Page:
MANILA, Philippines (Updated 7:23 p.m.) — The House of Representatives Monday approved on third and final reading a measure seeking to hasten the national government’s purchase of coronavirus vaccines and establishing a vaccine indemnity fund which was earlier certified as urgent by President Rodrigo Duterte.
House Bill No. 8648, or the COVID-19 Vaccination Program Act bill, now includes a provision that allocates an indemnification fund of P500 million to compensate anyone found to have developed any adverse effects after being inoculated with a COVID-19 vaccine.
HB 8648 also authorizes the health department and the National Task Force Against COVID-19 to procure coronavirus jabs, along with other supplies and services deemed necessary for their storage, transport, deployment, and administering.
"The COVID-19 National Vaccine Indemnity Fund, which shall be administered by the [Philippine Health Insurance Corp.], is hereby established to compensate any person inoculated through the COVID-19 Vaccination Program, in case of death, permanent disability or hospitalization confinement for any SAEs," Section 10 of the law, which touches on indemnification, reads.
"The claim for indemnification for serious adverse event directly arising from the administration of COVID-19 vaccine must be filed within five (5) years from the day of inoculation."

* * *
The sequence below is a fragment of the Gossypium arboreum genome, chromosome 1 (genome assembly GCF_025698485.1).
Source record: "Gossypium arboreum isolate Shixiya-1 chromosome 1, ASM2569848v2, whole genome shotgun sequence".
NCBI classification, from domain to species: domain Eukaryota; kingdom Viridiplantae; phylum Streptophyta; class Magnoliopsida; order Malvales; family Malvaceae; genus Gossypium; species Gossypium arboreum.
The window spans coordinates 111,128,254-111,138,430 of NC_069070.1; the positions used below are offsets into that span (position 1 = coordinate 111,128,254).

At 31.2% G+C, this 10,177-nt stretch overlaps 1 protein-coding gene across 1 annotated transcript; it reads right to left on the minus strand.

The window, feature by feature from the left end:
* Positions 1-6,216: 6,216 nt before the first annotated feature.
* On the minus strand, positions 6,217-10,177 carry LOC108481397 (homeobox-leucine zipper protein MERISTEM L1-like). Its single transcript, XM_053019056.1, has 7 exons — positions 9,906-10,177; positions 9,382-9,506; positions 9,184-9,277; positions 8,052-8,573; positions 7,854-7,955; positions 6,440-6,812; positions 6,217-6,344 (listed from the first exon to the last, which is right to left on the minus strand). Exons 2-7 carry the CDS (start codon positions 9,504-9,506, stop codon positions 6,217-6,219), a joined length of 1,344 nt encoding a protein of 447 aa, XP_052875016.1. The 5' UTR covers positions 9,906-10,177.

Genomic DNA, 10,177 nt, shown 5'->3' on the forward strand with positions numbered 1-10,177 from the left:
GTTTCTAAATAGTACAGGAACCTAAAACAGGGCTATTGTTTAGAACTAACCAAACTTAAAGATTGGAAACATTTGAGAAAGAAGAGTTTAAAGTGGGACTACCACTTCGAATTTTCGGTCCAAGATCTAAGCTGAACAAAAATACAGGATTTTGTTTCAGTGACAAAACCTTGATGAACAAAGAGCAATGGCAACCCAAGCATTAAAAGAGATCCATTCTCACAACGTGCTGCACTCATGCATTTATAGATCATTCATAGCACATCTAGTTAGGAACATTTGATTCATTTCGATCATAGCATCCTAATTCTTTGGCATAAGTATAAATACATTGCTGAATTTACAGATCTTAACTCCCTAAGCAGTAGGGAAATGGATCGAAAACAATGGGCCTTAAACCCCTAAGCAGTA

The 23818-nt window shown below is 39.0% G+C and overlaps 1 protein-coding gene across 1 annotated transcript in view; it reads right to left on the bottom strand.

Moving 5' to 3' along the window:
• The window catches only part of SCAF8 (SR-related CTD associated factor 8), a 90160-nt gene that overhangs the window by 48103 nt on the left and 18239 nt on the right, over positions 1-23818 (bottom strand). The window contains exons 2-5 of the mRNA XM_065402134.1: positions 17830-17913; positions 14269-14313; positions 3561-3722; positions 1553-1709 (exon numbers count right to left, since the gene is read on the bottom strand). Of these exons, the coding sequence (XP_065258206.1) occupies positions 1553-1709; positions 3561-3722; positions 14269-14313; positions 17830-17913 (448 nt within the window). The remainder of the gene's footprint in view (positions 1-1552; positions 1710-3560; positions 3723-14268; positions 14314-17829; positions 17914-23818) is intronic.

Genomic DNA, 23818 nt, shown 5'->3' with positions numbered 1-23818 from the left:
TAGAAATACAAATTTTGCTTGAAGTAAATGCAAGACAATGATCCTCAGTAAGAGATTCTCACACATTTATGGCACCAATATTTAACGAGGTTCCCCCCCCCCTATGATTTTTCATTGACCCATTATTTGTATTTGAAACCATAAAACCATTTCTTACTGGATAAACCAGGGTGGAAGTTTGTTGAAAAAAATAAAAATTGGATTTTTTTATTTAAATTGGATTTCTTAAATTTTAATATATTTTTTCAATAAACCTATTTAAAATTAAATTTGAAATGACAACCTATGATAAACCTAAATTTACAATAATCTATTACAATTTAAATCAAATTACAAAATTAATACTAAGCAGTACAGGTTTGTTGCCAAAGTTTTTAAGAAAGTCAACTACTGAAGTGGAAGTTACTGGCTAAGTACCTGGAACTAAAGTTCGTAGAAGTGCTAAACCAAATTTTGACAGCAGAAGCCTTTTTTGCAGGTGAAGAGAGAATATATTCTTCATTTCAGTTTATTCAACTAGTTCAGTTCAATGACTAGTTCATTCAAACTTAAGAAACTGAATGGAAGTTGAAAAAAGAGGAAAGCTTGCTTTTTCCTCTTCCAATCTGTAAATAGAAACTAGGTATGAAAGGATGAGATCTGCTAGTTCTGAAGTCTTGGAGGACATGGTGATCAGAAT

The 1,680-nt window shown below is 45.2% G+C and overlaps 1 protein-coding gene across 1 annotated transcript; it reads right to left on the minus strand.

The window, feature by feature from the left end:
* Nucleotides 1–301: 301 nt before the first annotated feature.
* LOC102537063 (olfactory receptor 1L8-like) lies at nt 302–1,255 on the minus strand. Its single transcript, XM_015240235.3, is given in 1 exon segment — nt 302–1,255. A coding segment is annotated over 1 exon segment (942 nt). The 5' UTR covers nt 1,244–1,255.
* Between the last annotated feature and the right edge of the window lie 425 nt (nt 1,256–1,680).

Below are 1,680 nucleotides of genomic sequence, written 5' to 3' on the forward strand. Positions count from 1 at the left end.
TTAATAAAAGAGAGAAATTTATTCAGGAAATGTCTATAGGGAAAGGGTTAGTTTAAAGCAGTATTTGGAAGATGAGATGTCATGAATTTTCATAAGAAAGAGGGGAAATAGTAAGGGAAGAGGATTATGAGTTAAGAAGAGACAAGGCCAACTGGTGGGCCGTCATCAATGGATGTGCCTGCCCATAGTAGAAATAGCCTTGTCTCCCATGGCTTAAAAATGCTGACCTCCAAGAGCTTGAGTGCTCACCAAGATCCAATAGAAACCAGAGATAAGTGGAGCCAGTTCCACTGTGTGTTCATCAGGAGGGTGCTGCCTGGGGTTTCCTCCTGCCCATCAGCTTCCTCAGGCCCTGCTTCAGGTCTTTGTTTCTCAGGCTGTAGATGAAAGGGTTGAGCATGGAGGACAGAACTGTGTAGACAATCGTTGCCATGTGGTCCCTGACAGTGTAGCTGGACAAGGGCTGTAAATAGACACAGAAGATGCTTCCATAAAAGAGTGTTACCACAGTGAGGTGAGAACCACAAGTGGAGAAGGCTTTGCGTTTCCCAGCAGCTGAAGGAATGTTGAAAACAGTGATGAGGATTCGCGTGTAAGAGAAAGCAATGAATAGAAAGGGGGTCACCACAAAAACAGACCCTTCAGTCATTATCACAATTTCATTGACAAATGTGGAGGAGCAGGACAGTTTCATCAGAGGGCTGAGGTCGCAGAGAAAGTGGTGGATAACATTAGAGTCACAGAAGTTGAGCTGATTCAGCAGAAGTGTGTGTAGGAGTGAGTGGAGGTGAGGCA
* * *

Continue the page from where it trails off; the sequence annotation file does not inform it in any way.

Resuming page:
A counterpart bill at the Senate is pending approval in plenary.
To recall, the government had earlier been required to signed separate Indemnification Agreements with foreign drugmakers Pfizer and AstraZeneca under the World Health Organization-led COVAX facility as it initially had no laws providing for such funds.
Vaccine czar Carlito Galvez Jr., who also serves as chief implementer of the NTF, pointed to the agreements as one source of delay in the rollout of the national vaccination program.
The Philippines was supposed to start receiving the vaccines under the COVAX initiative last week but Malacañang rushed the Senate and the House of Representatives into passing the bill.
Besides the newly-inserted indemnification clause, the bill also exempts all other activities involved in the vaccination program including the procurement, importation, transportation, of vaccines and related equipment from taxes beginning January 2021 to the end of 2023.
It also allows local governments and private sector entities to make advance payments for vaccines and other equipment needed for vaccination provided these transactions are made in cooperation with the Department of Health. LGUs may also transact directly from manufacturers without public bidding under the bill.
Since the bill has been certified as urgent, lawmakers may approve it in its third and final reading before the end of the second regular session if they so choose.
Earlier Monday, Senate Minority Leader Franklin Drilon pointed to the 2018 Dengvaxia controversy and the national government's mishandling of contract negotiations as among the reasons behind the delays in the rollout of the national vaccination program.
According to the health department's latest case bulletin issued earlier Monday afternoon, exactly 563,456 coronavirus cases have been recorded in the country since the pathogen first emerged in December 2019.
— Franco Luna with reports from Xave Gregorio and The STAR